SEOUL, Nov. 17 (Korea Bizwire) – On November 17, Seoul announced that it will convert a number of upward escalators at the exits of subway stations to head downwards.
The city named four stations on subway lines 6 and 7 where the changes will be made on an initial trial basis. The stations are: Jeungsan, Mangwon, Suraksan and Ujangsan.
Citing the principles of universal design – a term denoting ideas for designing buildings with higher accessibility to those with disabilities or the elderly – a city official said in January, “In subway stations without escalators, there have been some discussions that descending stairs rather than climbing causes more harm, in ways like damaging the cartilage in knees or weakening the crucial ligaments.”
According to published figures, 141 of the 156 escalators in subway stations move upwards, a figure that will soon change, provided Seoul’s initiative gains widespread acceptance.
There is some evidence to suggest that the idea may take some time to take root, as aversion to the change has been voiced from different segments of society.
A spokesperson for the Korean Senior Citizens Association, the largest organization for seniors in the country, said, “Climbing stairs is rather exhausting. If [the government] were to poll the elderly, it will not find many who are in agreement with the plan.”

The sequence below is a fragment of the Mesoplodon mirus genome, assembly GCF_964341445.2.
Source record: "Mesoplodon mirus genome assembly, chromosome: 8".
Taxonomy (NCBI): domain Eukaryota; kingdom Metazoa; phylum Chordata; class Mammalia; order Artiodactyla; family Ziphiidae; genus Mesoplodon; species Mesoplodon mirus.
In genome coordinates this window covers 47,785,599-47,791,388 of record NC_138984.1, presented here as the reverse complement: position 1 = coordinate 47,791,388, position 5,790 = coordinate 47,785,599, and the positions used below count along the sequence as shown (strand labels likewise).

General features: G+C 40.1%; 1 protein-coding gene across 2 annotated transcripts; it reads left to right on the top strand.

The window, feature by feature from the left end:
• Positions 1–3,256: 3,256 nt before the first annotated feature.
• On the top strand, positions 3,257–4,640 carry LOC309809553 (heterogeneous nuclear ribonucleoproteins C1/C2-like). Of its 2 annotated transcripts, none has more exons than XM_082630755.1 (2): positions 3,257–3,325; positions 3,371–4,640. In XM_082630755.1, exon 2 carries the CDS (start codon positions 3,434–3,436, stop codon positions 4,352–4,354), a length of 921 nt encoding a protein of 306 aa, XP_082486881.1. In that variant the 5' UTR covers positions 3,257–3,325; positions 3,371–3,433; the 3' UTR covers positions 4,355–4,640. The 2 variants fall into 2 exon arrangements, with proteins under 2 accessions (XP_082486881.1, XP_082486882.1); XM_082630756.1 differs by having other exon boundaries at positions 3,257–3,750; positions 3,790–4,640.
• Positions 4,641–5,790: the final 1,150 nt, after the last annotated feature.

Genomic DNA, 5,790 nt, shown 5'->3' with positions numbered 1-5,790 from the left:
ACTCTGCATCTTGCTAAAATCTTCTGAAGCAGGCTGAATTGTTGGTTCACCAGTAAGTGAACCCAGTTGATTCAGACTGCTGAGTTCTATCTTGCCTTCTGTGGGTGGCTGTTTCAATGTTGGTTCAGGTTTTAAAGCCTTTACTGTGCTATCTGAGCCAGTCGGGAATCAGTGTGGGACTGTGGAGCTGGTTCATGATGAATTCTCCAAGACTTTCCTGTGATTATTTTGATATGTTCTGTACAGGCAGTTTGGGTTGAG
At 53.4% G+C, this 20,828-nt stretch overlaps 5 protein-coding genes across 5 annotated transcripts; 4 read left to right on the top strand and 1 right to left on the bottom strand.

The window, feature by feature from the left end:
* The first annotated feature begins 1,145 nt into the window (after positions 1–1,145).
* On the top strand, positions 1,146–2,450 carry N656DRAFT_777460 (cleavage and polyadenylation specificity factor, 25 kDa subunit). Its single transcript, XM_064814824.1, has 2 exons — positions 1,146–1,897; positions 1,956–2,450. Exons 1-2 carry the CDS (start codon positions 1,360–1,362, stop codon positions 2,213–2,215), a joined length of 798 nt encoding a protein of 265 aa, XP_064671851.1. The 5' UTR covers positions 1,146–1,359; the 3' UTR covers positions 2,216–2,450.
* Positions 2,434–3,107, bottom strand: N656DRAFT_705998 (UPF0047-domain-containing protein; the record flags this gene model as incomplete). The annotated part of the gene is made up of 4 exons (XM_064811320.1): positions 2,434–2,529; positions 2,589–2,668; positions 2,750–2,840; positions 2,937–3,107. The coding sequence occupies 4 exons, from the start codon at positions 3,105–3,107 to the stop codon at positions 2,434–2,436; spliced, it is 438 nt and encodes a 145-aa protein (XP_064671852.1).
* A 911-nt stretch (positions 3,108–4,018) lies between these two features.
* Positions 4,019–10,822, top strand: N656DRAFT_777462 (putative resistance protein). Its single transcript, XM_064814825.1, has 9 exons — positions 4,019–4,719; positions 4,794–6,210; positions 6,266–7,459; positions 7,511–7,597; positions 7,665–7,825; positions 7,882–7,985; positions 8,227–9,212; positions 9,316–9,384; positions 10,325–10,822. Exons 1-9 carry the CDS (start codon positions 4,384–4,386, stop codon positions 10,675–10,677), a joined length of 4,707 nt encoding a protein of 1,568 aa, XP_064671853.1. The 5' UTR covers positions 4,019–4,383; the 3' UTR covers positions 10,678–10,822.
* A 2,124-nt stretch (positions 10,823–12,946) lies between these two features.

A member of another seniors group shared his disagreement with the escalator initiative. “Going down the stairs is much more convenient, as people with bad knees or seniors can take the elevators in the station,” he said.
Criticism has also been generated by men’s rights communities, where talk of the escalators elicits responses like “why do we have to use descending escalators just for women?”
Their indignation is somewhat justified, only in that the city considers increasing the number of descending escalators to possibly help some women. A city official said, “A woman who is short or is wearing heels will have to bend her knees at a greater angle, putting more pressure on them, as the stairs will be relatively steeper.” The official added that the decision to alter some escalators was not only to accommodate women, but to aid a diverse range of people who need assistance.
Meanwhile, there were others who viewed the experiment as a worthwhile endeavor. One commuter at Mangwon Station said, “If it is going to be tested first, then I’m all for it. It is true that walking down the stairs puts a greater strain on your knees.”
Kevin Lee (firstname.lastname@example.org)